Today, Guest Andrew Boyd, chief scientist at the
PROS organization, shares an "age-old" story about
numbers. The University of Houston presents this
series about the machines that make our
civilization run, and the people whose ingenuity
created them.

A fourteen-year-old friend of
mine recently informed me that we were "reversed
ages." I wasn't sure what he meant until he pointed
out that I was 41, so that the digits in our
respective ages were reversed -- one-four,
four-one. My friend is autistic and often observes
these kinds of details, so it seemed a mere anomaly
until he pointed out that we would also be reversed
ages when he was 25 and I was 52, and then again
when he was 36 and I was 63.

This was his way of saying the process repeats
every 11 years, and a little thought shows why.
Adding eleven to a number increases each individual
digit by exactly one. One-four plus eleven equals
two-five; four-one plus eleven equals five-two.

Had the story ended here, I probably wouldn't have
thought much of it; but he continued with the
revelation that at his next birthday he would be
reversed ages with a favorite uncle.

Intrigued by my young friend's insight, I began to
wonder if some deeper mathematical structure lay
behind the problem. Once started, the process
repeats every eleven years, but what gets it
started? Is there some special condition that leads
to this two-digit two-step, or does it happen to
all of us at some time or another?

When pondering the idea driving to and from
work led nowhere, it occurred to me that I had
failed to ask the source of the insight to begin
with. When I again saw my friend, I asked him why;
what made people have reversed ages? His reply was
remarkably simple and to the point: "Multiples of
nine."

Now, neither 14 nor 41 is a multiple of nine, but
their difference, 27, is. An afternoon of working
out the details led to some fascinating
discoveries, not the least of which is that nine
and eleven being situated on either side of ten is
not coincidental. Lo and behold, when two people
share an age difference that is a multiple of nine,
they will find the digits in their ages
periodically reversed. When the age difference is
not a multiple of 9, they will never experience
reversed ages.

Autism is a perplexing condition. Brought into the
national spotlight by Dustin Hoffman and Tom Cruise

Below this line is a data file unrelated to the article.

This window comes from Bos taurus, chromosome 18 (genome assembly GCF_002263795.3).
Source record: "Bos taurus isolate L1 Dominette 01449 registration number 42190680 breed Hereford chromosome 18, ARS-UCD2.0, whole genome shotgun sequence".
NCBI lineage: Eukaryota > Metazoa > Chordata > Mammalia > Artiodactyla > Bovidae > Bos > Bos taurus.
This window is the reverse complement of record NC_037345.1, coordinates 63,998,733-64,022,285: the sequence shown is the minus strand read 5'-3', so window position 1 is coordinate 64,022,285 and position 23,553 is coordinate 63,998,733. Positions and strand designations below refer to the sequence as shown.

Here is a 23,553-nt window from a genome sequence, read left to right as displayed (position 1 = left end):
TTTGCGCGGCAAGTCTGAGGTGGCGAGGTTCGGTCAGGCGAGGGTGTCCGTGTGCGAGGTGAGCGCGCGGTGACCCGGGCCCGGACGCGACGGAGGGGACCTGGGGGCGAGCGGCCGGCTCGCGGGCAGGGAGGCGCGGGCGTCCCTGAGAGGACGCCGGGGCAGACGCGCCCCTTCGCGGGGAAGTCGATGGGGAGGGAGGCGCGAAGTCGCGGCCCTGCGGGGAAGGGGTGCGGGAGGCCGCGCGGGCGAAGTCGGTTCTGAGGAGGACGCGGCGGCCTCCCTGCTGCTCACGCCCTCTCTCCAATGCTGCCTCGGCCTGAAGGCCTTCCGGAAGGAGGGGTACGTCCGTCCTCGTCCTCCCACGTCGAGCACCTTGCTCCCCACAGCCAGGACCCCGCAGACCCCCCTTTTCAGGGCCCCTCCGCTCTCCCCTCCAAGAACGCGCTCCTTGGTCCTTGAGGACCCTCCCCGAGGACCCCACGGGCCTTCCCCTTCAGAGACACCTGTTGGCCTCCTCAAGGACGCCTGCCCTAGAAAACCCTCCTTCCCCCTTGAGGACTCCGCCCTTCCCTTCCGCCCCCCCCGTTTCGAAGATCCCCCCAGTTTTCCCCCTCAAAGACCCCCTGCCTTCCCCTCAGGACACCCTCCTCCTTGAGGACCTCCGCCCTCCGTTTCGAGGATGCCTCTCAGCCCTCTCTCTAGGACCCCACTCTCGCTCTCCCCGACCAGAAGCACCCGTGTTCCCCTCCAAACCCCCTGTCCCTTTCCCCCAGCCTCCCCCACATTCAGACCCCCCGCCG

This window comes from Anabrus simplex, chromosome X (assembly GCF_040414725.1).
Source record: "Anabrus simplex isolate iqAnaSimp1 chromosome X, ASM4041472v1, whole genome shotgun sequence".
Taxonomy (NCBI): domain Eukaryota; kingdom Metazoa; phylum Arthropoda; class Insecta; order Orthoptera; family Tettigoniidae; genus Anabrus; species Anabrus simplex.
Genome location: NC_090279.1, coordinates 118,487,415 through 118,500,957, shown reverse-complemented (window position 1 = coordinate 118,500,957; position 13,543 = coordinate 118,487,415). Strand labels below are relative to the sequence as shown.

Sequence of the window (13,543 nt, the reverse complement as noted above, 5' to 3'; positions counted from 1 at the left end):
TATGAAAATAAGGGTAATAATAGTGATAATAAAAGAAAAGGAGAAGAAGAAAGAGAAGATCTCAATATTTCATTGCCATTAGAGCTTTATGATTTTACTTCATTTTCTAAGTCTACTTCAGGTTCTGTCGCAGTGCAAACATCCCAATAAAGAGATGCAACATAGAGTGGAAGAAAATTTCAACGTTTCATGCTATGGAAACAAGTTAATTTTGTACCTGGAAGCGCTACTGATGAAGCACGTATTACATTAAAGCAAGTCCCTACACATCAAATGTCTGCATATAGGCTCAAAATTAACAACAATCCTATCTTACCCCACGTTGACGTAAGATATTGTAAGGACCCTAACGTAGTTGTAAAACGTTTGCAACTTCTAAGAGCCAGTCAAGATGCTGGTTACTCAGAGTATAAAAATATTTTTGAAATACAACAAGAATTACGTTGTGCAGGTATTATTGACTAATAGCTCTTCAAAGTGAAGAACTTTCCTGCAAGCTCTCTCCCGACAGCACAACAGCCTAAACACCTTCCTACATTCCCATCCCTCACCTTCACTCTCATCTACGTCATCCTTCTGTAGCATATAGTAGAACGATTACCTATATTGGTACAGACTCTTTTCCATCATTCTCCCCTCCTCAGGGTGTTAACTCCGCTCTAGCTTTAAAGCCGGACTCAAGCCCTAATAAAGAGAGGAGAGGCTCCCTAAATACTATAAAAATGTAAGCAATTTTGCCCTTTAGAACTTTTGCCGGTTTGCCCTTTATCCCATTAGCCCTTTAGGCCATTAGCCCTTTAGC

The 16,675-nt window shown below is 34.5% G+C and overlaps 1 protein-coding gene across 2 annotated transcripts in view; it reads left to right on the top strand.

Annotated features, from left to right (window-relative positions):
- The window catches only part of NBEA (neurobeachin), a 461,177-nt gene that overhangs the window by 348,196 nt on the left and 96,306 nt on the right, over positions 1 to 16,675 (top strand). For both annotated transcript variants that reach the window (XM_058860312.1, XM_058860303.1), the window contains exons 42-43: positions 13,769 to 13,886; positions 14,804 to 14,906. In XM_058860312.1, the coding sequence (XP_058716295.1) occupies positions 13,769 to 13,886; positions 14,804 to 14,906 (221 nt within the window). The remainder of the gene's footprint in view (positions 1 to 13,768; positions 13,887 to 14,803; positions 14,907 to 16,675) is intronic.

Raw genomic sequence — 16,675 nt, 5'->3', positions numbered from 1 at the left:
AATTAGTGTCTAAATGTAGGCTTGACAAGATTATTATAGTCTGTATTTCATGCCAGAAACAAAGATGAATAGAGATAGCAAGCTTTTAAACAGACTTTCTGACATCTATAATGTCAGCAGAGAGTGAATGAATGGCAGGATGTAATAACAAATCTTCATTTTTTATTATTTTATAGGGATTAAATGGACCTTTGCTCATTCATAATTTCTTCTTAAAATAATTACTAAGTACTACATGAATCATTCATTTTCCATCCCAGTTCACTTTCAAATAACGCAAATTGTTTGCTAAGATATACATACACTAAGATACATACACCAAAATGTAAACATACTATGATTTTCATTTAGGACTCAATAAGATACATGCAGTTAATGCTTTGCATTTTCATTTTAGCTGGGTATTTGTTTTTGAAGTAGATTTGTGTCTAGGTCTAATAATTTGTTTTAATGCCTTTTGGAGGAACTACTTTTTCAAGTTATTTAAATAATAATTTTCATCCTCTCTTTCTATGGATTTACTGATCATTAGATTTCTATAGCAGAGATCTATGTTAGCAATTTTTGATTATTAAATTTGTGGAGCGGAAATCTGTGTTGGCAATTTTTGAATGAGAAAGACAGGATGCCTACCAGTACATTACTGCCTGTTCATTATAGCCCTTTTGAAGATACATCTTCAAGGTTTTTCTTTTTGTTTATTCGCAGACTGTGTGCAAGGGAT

in the Oscar-winning film *Rain
Man*, autistics frequently demonstrate
normal or exaggerated abilities in some areas while
performing far below their peers in others. An
autistic child may spell complicated words without
difficulty, yet have trouble putting together basic
sentences. The rules of social interaction can be
learned, but the nuance of social interaction will
forever remain an enigma.

My friend exhibited uncommon creativity by
connecting reversed ages to multiples of nine. By
thinking differently, he observed something
delightful about numbers. But even more, he
reminded us that there are no rules governing
imagination and inventiveness; that by "thinking
differently," we are all capable of remarkable
feats of ingenuity.

I'm Andy Boyd, at the University of Houston, where
we're interested in the way inventive minds work.

(Theme music)

An updated version of this episode can be found at 3067.

Those with specific interests in autism should check
the Autism Online Support Group: http://www.mdjunction.com/autism
Dr. Andrew Boyd is Chief Scientist and Senior Vice
President at PROS, a worldwide provider of pricing
and revenue-optimization solutions. Working with
leading academicians and practitioners, he directs an
international group of advanced-degree recipients in
Economics, Operations Research, Quantitative
Marketing, and Statistics. Dr. Boyd received his A.B.
with Honors at Oberlin College with majors in
Mathematics and Economics in 1981 and his Ph.D. in
Operations Research from MIT in 1987. Prior to
joining PROS, he enjoyed a successful ten-year career
as a university professor.

Items (1) and (2) below demonstrate the multiples
of 9 property -- that two people will periodically
have reversed ages if and only if their age
difference is a multiple of 9. The remaining items
serve as challenges for the mathematically
adventurous.

1. We start by showing that two people with an age
difference that is a multiple of 9 will at some
point have reversed ages. It turns out that if the